Do they make them like that anymore? I mean, do they make programmes like The Muppets Show and The Ranch of the Yellow Bird? The former treated its child audience like people. It never, in my opinion, patronised them or talked down to them. It was intellectual, without being over the top, fun without being stupid and culturally challenging without dumbing down. The latter, on the other hand, was didactic without being preachy and balanced without being bland. Its remit went beyond the natural geographical borders of Brazil, and yet it was Brazilian through and through.
I will definitely be going to the cinema to watch The Muppets film with my children. And I know that when I sit there in the dark room, watching Miss Piggy chasing after Kermit the frog, a cracked voice undulating between a high and a low pitch, will be ringing in my ears, that of Zé Carneiro and his friends, mucking about in the Ranch of the Yellow, or as they called it in Brazil, Sitio do Picapau Amarelo.
Talking of music, last time an artist bared his torso on an album cover was D’Angelo with his sophomore record “Voodoo” as far back as 2000. Bearing in mind the turn his music career took thereafter, let’s hope it's not the same fate that awaits Cuban pianist virtuoso Roberto Fonseca because he’s just produced the most mature record of his short, but prolific musical career.
“Yo” (“Me” in Spanish) finds the Cuban maverick extending his remit beyond the natural borders of Afro-Cuban jazz and straying into the realm of traditional African melodies. The album’s opener “80’s” kicks off with an up-tempo piano riff supported by drum and guitar that will make the listener sway from side to side. This track is followed by the mellower “Bibisa” with guest singer Fatoumata Diawara, fresh from her own success with her debut album “Fatou”. A mid-song kora-piano dialogue adds to the beauty of this track. Things can only look up from there, and they do, indeed, as evidenced on “7 Rayos” (“7 Rays”), a percussion- and piano-driven melody that samples the voice of Cuba’s National Poet and one of the pillars of Afro-Cuban culture, the late Nicolas Guillén.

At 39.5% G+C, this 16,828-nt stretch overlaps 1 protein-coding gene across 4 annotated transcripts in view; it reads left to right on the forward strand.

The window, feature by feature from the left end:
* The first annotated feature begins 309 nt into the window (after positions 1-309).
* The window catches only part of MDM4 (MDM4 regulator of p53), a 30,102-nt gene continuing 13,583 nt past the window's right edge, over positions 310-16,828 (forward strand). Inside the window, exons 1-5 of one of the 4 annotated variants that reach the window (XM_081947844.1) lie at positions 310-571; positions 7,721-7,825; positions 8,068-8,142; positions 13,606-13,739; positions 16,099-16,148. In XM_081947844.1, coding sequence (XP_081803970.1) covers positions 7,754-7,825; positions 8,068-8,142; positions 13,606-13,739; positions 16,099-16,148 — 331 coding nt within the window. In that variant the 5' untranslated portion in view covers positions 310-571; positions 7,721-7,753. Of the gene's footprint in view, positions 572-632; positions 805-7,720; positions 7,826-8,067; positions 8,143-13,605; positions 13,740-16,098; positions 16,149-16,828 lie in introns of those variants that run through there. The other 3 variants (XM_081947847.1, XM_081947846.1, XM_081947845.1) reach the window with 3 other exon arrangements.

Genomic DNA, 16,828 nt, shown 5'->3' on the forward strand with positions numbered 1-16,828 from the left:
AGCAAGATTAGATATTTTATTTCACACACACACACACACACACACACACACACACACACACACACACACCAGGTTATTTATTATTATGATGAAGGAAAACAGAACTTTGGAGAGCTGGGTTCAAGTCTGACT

Whereas up to now Fonseca’s work has mainly drawn from his Afro-Cuban roots (for instance, “Kowo Kowo” from his second album “No Limit”) and a degree of experimentation that's led him to collaborate with people like Brazilian producer Ale Siqueira (on the LP “Zamazu”, for example); with “Yo”, the Cuban pianist has made a record that’s set the tone for the future of Cuban jazz.
Roberto Fonseca will be playing at The Barbican on Monday 26th March. You can buy tickets by clicking on the link below:
Disclosure: I got sent the album "Yo" to review by Serious, one of the UK's leading producers and curators of live jazz, international and new music. Serious produces events from major concerts, festivals, national and international tours through to learning and participation programmes, artist development initiatives, conferences and specially commissioned bespoke events. Visit their website at www.serious.org.uk for more info.
Next Post: “Living in a Bilingual World”, to be published on Wednesday 7th March at 11:59pm (GMT)